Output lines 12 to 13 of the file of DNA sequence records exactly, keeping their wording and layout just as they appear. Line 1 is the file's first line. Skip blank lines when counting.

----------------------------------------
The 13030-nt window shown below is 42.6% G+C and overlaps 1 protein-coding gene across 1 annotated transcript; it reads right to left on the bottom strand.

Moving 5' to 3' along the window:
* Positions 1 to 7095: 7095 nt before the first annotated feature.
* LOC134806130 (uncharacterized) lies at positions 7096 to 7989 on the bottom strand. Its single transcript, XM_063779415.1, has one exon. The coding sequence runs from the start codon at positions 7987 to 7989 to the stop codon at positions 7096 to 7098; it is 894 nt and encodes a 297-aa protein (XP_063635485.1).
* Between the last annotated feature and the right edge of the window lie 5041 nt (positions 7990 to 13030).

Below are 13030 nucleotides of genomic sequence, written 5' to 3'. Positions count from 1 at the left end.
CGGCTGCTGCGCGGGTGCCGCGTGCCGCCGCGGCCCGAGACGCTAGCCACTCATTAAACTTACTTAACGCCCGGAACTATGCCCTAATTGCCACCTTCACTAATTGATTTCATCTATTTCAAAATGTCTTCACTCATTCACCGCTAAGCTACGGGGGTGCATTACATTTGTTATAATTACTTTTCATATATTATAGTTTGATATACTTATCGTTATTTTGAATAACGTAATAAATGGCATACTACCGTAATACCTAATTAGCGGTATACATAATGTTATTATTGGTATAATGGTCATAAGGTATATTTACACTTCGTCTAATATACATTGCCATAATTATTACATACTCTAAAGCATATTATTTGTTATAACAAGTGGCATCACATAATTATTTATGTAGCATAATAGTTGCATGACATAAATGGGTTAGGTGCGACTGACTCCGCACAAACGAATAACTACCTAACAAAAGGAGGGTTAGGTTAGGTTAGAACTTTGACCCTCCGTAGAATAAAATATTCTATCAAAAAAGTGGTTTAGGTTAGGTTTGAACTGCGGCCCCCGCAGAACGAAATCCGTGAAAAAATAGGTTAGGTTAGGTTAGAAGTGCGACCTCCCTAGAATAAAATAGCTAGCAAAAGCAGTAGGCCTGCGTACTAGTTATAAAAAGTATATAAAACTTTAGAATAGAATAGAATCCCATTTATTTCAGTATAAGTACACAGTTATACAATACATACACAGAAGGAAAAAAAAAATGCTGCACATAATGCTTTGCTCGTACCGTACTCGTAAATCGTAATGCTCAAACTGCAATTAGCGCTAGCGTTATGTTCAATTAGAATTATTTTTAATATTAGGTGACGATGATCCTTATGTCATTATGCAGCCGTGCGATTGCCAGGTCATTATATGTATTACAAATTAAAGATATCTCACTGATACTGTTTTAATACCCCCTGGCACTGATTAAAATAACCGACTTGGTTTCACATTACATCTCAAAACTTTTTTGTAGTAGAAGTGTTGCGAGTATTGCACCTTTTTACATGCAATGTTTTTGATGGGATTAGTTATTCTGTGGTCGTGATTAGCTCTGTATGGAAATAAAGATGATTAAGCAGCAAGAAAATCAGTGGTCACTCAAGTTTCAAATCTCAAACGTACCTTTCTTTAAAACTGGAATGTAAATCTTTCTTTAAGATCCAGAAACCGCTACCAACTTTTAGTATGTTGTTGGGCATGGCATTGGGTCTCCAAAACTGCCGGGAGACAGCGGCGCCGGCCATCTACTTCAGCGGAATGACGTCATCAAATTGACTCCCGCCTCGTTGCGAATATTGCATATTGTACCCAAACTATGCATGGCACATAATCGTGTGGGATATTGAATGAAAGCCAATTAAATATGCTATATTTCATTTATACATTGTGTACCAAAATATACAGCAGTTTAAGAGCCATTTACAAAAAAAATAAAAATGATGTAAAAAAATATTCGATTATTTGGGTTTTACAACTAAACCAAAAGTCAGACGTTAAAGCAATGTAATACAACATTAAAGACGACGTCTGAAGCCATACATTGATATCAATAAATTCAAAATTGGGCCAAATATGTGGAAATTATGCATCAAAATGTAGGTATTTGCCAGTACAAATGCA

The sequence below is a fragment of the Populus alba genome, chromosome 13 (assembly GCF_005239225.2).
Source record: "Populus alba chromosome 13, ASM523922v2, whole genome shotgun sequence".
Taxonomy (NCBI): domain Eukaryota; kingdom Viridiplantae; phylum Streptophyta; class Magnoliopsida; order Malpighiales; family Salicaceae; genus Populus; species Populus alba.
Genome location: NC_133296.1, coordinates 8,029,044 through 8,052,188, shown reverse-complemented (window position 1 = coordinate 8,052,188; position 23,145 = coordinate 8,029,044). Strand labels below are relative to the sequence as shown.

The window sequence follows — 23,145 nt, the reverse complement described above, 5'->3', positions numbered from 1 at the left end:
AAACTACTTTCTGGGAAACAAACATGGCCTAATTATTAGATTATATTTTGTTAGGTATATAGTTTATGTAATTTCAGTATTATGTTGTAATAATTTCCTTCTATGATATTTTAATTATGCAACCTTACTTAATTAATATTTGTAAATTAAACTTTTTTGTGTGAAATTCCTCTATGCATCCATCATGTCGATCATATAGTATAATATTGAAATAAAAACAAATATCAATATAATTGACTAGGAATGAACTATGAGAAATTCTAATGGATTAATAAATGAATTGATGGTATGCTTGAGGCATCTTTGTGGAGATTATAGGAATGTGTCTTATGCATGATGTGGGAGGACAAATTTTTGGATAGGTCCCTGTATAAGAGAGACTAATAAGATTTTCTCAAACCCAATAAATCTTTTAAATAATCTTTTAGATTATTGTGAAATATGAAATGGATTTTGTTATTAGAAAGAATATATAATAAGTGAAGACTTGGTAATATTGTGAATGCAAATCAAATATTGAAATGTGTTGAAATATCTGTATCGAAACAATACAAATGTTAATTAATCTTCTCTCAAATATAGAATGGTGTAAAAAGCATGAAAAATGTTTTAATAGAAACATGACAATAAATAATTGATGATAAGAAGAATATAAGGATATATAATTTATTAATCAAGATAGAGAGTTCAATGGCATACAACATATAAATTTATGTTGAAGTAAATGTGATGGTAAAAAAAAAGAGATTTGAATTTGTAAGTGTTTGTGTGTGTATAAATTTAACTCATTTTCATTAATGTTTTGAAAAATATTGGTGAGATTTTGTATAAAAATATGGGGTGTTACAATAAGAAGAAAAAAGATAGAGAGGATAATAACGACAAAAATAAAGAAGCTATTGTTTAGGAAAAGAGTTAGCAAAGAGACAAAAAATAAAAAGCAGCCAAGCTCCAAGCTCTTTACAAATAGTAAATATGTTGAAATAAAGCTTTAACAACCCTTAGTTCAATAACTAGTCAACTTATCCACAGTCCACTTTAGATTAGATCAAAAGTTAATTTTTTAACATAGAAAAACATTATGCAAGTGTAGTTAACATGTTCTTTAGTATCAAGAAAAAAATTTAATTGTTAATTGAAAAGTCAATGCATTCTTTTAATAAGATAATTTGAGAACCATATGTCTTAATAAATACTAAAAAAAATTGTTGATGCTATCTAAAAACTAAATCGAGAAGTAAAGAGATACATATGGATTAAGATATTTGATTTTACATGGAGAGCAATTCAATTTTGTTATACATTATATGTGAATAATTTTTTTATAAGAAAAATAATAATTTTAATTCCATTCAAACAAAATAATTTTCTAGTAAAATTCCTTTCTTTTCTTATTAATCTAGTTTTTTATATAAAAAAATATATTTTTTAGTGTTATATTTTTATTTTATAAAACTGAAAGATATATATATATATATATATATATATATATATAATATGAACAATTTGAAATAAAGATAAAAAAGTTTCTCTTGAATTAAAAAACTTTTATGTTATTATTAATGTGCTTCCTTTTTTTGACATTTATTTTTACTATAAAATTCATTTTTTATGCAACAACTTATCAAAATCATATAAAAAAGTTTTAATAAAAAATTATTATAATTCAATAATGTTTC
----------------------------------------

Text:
The window sequence follows — 23,145 nt, the reverse complement described above, 5'->3', positions numbered from 1 at the left end:
AAACTACTTTCTGGGAAACAAACATGGCCTAATTATTAGATTATATTTTGTTAGGTATATAGTTTATGTAATTTCAGTATTATGTTGTAATAATTTCCTTCTATGATATTTTAATTATGCAACCTTACTTAATTAATATTTGTAAATTAAACTTTTTTGTGTGAAATTCCTCTATGCATCCATCATGTCGATCATATAGTATAATATTGAAATAAAAACAAATATCAATATAATTGACTAGGAATGAACTATGAGAAATTCTAATGGATTAATAAATGAATTGATGGTATGCTTGAGGCATCTTTGTGGAGATTATAGGAATGTGTCTTATGCATGATGTGGGAGGACAAATTTTTGGATAGGTCCCTGTATAAGAGAGACTAATAAGATTTTCTCAAACCCAATAAATCTTTTAAATAATCTTTTAGATTATTGTGAAATATGAAATGGATTTTGTTATTAGAAAGAATATATAATAAGTGAAGACTTGGTAATATTGTGAATGCAAATCAAATATTGAAATGTGTTGAAATATCTGTATCGAAACAATACAAATGTTAATTAATCTTCTCTCAAATATAGAATGGTGTAAAAAGCATGAAAAATGTTTTAATAGAAACATGACAATAAATAATTGATGATAAGAAGAATATAAGGATATATAATTTATTAATCAAGATAGAGAGTTCAATGGCATACAACATATAAATTTATGTTGAAGTAAATGTGATGGTAAAAAAAAAGAGATTTGAATTTGTAAGTGTTTGTGTGTGTATAAATTTAACTCATTTTCATTAATGTTTTGAAAAATATTGGTGAGATTTTGTATAAAAATATGGGGTGTTACAATAAGAAGAAAAAAGATAGAGAGGATAATAACGACAAAAATAAAGAAGCTATTGTTTAGGAAAAGAGTTAGCAAAGAGACAAAAAATAAAAAGCAGCCAAGCTCCAAGCTCTTTACAAATAGTAAATATGTTGAAATAAAGCTTTAACAACCCTTAGTTCAATAACTAGTCAACTTATCCACAGTCCACTTTAGATTAGATCAAAAGTTAATTTTTTAACATAGAAAAACATTATGCAAGTGTAGTTAACATGTTCTTTAGTATCAAGAAAAAAATTTAATTGTTAATTGAAAAGTCAATGCATTCTTTTAATAAGATAATTTGAGAACCATATGTCTTAATAAATACTAAAAAAAATTGTTGATGCTATCTAAAAACTAAATCGAGAAGTAAAGAGATACATATGGATTAAGATATTTGATTTTACATGGAGAGCAATTCAATTTTGTTATACATTATATGTGAATAATTTTTTTATAAGAAAAATAATAATTTTAATTCCATTCAAACAAAATAATTTTCTAGTAAAATTCCTTTCTTTTCTTATTAATCTAGTTTTTTATATAAAAAAATATATTTTTTAGTGTTATATTTTTATTTTATAAAACTGAAAGATATATATATATATATATATATATATATATATAATATGAACAATTTGAAATAAAGATAAAAAAGTTTCTCTTGAATTAAAAAACTTTTATGTTATTATTAATGTGCTTCCTTTTTTTGACATTTATTTTTACTATAAAATTCATTTTTTATGCAACAACTTATCAAAATCATATAAAAAAGTTTTAATAAAAAATTATTATAATTCAATAATGTTTC